• New varieties are regularly added to the various trial sites, with field walks and other updates organised through industry channels to provide ongoing updates.

  • Recently, new varieties were added for evaluation at the TR4 resistance screening site in the Northern territory, while varieties that have already been screened are now progressing to pre-commercialisation trials on commercial farms.

Access to new varieties

  • The program team continues to build collaborations with international breeding programs, to aid access to new banana varieties for importation and evaluation – particularly those with resistance to Fusarium wilt Tropical Race 4 and Race 1. Earlier in 2018 the program team engaged representatives from the Taiwan Banana Research Institute in developing a collaborative R&D program, and conversations are ongoing with institutions in several potential collaborating countries. 

  • As reported in earlier editions of Hortlink, the possibility of generating varieties in Australia via mutagenesis and ‘somaclonal selection’ is being investigated, with Banana Fund investment Fusarium wilt Tropical Race 4 research program (BA14014) providing an indication of the merits of these approaches. Read more about mutagenesis on the new Better Bananas website and revisit information on somaclonal selection here, from an article back in the December 2017 edition of the levy-funded Australian Bananas magazine.

Integrated pest and disease management (IPDM) work

The program has a range of research projects to build knowledge and management strategies against pests and diseases through IPDM approaches. 

  • Insect-related activities include screening biological or new-mode-of-action chemical products against bunch pests (thrips and caterpillars); investigating cultural controls and pheromones for thrips and banana scab moth; checking the genetic diversity of banana scab moth to investigate host/Race interactions; and looking at the efficacy of biological controls (predatory insects) against banana rust thrips, scab moth and spider mites.

    The latest work in this space includes field trials to screen new chemical and biological products for rust thrips, while different coloured bunch covers are also being investigated as a way to control the damage caused by the pest.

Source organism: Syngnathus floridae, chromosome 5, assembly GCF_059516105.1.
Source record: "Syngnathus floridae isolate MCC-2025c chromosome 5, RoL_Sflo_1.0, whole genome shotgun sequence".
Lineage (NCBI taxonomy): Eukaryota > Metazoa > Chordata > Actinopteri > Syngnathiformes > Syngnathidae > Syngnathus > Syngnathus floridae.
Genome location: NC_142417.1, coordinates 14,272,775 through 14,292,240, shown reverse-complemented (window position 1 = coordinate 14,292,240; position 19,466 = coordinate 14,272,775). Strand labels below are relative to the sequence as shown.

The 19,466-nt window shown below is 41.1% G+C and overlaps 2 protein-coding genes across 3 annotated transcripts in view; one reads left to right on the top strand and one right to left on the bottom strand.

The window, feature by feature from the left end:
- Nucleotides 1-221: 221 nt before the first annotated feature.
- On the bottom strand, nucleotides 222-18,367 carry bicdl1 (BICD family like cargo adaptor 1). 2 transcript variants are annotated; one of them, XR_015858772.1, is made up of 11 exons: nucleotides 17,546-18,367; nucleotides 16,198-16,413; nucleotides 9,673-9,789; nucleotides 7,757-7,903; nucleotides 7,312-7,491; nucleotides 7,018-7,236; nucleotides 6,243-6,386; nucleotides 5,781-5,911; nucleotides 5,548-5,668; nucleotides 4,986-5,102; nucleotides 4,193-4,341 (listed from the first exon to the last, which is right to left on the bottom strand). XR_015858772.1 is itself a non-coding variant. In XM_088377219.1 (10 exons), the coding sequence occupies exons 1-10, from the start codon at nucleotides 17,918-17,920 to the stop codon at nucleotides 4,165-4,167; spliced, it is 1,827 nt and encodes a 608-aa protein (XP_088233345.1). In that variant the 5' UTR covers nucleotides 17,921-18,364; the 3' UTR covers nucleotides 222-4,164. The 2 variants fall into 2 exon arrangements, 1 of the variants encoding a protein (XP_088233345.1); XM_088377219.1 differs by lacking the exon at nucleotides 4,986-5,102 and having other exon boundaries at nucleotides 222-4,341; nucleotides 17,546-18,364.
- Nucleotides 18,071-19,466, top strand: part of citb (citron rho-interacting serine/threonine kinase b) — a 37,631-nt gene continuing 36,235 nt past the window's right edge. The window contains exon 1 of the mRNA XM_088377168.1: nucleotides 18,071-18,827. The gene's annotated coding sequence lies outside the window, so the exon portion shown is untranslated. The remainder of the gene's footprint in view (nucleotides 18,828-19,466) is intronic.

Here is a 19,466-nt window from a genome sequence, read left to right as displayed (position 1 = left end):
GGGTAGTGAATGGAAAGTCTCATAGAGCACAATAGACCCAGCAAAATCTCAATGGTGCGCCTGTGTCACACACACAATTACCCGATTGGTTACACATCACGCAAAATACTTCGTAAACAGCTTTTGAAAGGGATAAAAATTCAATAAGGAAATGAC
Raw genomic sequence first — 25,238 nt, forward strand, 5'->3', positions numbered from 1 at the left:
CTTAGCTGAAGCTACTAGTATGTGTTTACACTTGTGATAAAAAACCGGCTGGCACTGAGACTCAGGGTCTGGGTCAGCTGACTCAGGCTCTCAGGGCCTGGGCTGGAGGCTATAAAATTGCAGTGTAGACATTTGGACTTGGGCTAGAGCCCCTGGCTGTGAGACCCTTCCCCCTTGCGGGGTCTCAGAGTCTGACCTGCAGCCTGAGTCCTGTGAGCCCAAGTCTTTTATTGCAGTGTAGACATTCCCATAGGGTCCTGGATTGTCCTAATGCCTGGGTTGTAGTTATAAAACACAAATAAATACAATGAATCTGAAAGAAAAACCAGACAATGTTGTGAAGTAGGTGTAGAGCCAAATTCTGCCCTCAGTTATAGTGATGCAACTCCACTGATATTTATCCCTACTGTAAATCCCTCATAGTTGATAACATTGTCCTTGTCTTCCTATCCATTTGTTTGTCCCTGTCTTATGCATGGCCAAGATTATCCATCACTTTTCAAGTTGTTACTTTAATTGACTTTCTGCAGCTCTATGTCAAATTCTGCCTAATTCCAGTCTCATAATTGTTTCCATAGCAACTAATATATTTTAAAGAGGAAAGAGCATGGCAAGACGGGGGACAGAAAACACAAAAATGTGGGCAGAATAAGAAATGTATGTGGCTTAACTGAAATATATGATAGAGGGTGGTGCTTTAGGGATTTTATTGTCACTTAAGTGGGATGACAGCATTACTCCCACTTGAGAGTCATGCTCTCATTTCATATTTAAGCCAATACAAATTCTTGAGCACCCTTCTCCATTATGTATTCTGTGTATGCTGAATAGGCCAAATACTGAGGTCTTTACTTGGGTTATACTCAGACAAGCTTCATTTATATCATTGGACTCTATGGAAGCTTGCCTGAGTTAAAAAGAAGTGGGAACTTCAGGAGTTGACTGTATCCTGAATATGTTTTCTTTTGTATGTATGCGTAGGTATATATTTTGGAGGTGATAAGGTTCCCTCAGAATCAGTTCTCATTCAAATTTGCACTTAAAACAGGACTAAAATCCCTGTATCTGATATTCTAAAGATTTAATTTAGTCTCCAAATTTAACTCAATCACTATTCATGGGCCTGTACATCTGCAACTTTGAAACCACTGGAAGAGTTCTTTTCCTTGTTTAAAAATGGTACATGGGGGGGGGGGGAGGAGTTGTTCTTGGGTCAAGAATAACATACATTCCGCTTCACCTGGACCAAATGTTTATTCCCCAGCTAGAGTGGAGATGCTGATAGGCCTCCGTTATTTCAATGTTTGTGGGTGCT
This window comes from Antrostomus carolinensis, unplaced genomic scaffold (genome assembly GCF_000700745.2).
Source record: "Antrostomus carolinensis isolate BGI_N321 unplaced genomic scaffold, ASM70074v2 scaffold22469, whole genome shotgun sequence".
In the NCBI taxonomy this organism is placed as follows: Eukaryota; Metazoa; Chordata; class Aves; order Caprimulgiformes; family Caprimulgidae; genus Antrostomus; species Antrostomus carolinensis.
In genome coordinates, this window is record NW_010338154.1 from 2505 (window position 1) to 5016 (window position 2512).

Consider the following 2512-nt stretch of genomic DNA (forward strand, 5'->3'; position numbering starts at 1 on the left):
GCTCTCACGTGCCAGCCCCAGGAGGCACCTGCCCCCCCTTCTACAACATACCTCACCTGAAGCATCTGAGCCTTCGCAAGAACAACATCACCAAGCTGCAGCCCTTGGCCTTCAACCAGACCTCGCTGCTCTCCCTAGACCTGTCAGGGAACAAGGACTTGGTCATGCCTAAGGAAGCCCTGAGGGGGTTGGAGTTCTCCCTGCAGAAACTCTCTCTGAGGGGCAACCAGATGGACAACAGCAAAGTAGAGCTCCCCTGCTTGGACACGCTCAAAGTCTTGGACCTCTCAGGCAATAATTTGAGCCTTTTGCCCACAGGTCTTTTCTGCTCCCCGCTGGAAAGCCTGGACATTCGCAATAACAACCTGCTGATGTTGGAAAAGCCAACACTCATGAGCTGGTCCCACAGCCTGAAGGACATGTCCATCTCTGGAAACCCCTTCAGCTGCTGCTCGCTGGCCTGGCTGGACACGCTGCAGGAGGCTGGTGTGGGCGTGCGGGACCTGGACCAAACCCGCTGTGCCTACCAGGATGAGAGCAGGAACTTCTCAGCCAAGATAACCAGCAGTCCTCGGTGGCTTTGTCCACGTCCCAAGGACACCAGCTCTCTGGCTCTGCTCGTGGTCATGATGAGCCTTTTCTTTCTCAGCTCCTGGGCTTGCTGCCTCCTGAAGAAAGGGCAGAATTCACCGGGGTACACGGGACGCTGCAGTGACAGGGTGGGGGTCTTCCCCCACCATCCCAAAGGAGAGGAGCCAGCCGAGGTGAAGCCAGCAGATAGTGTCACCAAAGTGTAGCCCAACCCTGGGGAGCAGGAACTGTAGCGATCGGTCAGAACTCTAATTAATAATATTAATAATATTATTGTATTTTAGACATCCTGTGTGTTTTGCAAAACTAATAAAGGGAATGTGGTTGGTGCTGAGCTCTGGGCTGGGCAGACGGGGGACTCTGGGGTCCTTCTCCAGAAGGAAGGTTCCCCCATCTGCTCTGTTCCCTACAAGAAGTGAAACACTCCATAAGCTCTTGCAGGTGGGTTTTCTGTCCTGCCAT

New chemicals that could be applied using the ‘bell injection’ technique against multiple pests are also being screened.
  • Leaf-disease activities include screening a range of fungicides, plant defence activators and biological products against yellow Sigatoka. Most recently, the work has looked at the post-infection activity of paraffinic oil and other formulations against the disease

    This component of work also supports varietal leaf spot screening being conducted at the South Johnstone Research Station, to identify levels of tolerance to yellow Sigatoka in newly imported banana germplasm.
  • Nematode activities. While the most damaging nematode pest of bananas worldwide is the burrowing nematode, there are other major nematodes increasing in some banana-growing regions. More information is needed on these new pests, including on their potential impact, which this research component will look at. The team will develop the new tools and information required to provide integrated control for all nematode pest species, particularly investigating the host status of popular fallow crop species, and identifying possible biological or new-mode-of-action nematicide products.

    The work is of course also addressing the burrowing nematode, with glasshouse screening trials underway to evaluate legumes and grass ground covers for resistance.

Diagnostic services

It’s vital that new banana cultivars are safely imported into Australia free from exotic pests and diseases, with QDAF providing the facilities and processes to ensure the safe importation of international plant material. Through the IPDM work, access to local pest and disease diagnostic services in Mareeba and South Johnstone is also being opened up to samples from banana producers and service providers. Testing from a range of sources to monitor local banana growing areas will provide information on the status of endemic pests and diseases, and potential incursions of exotic threats.